Health Services recommended N95 masks only for those actually in a fire zone. Because the mask restricts the flow of air –the unfortunate consequence of breathing through a filter, Pinkerton said – the county’s public health officer deemed it dangerous for people with heart or respiratory conditions.
In addition, the Department of Health Services pointed out that the presence of an N95 mask might “encourage outdoor activity which could worsen exposure” – in effect, that it would create a false sense of security.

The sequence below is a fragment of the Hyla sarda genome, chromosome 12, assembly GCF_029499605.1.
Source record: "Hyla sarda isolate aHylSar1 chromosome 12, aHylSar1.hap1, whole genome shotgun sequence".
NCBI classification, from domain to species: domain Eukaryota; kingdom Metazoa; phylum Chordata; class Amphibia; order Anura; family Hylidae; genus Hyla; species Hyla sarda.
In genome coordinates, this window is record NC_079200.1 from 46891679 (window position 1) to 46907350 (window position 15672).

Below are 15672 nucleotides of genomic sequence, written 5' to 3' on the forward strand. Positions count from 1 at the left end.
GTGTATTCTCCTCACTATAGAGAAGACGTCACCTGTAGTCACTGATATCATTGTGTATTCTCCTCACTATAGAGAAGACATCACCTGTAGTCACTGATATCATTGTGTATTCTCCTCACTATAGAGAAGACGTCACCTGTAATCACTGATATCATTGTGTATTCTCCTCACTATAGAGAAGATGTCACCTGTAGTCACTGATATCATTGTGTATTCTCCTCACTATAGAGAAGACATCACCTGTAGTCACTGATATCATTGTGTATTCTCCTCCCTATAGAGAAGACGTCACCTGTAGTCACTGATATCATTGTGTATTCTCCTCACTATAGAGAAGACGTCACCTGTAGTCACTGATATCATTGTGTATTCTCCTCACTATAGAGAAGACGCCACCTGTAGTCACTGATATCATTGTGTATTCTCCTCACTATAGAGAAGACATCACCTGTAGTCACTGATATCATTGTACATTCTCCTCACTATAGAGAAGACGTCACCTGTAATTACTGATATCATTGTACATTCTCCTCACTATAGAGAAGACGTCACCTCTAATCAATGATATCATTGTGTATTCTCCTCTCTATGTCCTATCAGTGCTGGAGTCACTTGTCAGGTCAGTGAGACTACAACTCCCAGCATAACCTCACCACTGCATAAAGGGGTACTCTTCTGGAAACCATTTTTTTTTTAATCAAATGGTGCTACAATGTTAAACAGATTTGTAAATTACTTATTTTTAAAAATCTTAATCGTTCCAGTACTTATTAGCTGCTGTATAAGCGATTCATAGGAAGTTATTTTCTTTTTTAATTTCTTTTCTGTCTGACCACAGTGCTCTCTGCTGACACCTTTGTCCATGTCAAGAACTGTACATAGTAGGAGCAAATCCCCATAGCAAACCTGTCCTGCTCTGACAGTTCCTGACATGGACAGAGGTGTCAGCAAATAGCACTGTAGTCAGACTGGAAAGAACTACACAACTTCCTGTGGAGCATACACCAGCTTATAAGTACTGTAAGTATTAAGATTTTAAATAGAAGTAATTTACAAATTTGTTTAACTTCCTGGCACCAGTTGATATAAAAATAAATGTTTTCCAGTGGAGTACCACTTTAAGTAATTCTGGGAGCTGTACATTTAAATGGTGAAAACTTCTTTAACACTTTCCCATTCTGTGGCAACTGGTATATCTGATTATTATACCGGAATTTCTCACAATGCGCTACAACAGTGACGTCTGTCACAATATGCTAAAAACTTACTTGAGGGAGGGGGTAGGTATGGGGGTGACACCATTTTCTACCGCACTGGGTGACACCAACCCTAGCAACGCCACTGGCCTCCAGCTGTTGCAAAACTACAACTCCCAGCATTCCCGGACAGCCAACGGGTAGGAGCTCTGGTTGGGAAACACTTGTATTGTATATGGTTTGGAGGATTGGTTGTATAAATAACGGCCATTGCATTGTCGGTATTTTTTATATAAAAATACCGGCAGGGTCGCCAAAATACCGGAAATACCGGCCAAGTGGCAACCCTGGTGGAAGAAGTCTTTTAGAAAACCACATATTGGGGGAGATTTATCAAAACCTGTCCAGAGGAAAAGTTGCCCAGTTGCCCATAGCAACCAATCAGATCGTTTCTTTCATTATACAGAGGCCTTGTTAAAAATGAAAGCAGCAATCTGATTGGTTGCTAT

There are other limitations. To work properly, an N95 mask has to be properly fitted to your face so that a seal is created around the edges, and a regular-sized mask won’t fit a child or anyone with a beard.
And while the mask is designed to filter even tiny particles, it won’t work at all on toxic gases – which means it’s not an effective tool for anyone up close to a fire.